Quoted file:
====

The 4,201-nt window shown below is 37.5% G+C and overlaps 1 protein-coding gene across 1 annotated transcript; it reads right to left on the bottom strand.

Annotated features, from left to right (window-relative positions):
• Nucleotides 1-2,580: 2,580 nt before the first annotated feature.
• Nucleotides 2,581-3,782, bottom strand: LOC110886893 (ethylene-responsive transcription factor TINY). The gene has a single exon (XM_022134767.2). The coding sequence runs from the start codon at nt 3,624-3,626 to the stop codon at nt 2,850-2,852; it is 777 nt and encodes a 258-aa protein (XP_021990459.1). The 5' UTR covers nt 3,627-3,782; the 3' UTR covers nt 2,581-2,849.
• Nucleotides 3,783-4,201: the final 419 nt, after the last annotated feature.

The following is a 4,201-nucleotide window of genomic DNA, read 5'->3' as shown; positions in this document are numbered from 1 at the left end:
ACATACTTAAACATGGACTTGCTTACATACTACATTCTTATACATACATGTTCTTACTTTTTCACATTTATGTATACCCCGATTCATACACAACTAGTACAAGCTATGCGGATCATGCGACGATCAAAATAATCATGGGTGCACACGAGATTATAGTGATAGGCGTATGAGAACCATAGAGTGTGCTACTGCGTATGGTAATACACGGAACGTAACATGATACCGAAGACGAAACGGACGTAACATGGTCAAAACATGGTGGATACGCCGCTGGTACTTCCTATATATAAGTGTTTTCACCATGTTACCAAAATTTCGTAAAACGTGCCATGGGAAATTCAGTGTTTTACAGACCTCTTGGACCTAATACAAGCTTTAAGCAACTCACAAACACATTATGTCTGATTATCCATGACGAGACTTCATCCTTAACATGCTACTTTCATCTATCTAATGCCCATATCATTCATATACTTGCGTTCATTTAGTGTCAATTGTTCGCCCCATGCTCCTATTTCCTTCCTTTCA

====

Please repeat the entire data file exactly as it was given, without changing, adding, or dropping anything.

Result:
The 4,201-nt window shown below is 37.5% G+C and overlaps 1 protein-coding gene across 1 annotated transcript; it reads right to left on the bottom strand.

Annotated features, from left to right (window-relative positions):
• Nucleotides 1-2,580: 2,580 nt before the first annotated feature.
• Nucleotides 2,581-3,782, bottom strand: LOC110886893 (ethylene-responsive transcription factor TINY). The gene has a single exon (XM_022134767.2). The coding sequence runs from the start codon at nt 3,624-3,626 to the stop codon at nt 2,850-2,852; it is 777 nt and encodes a 258-aa protein (XP_021990459.1). The 5' UTR covers nt 3,627-3,782; the 3' UTR covers nt 2,581-2,849.
• Nucleotides 3,783-4,201: the final 419 nt, after the last annotated feature.

The following is a 4,201-nucleotide window of genomic DNA, read 5'->3' as shown; positions in this document are numbered from 1 at the left end:
ACATACTTAAACATGGACTTGCTTACATACTACATTCTTATACATACATGTTCTTACTTTTTCACATTTATGTATACCCCGATTCATACACAACTAGTACAAGCTATGCGGATCATGCGACGATCAAAATAATCATGGGTGCACACGAGATTATAGTGATAGGCGTATGAGAACCATAGAGTGTGCTACTGCGTATGGTAATACACGGAACGTAACATGATACCGAAGACGAAACGGACGTAACATGGTCAAAACATGGTGGATACGCCGCTGGTACTTCCTATATATAAGTGTTTTCACCATGTTACCAAAATTTCGTAAAACGTGCCATGGGAAATTCAGTGTTTTACAGACCTCTTGGACCTAATACAAGCTTTAAGCAACTCACAAACACATTATGTCTGATTATCCATGACGAGACTTCATCCTTAACATGCTACTTTCATCTATCTAATGCCCATATCATTCATATACTTGCGTTCATTTAGTGTCAATTGTTCGCCCCATGCTCCTATTTCCTTCCTTTCA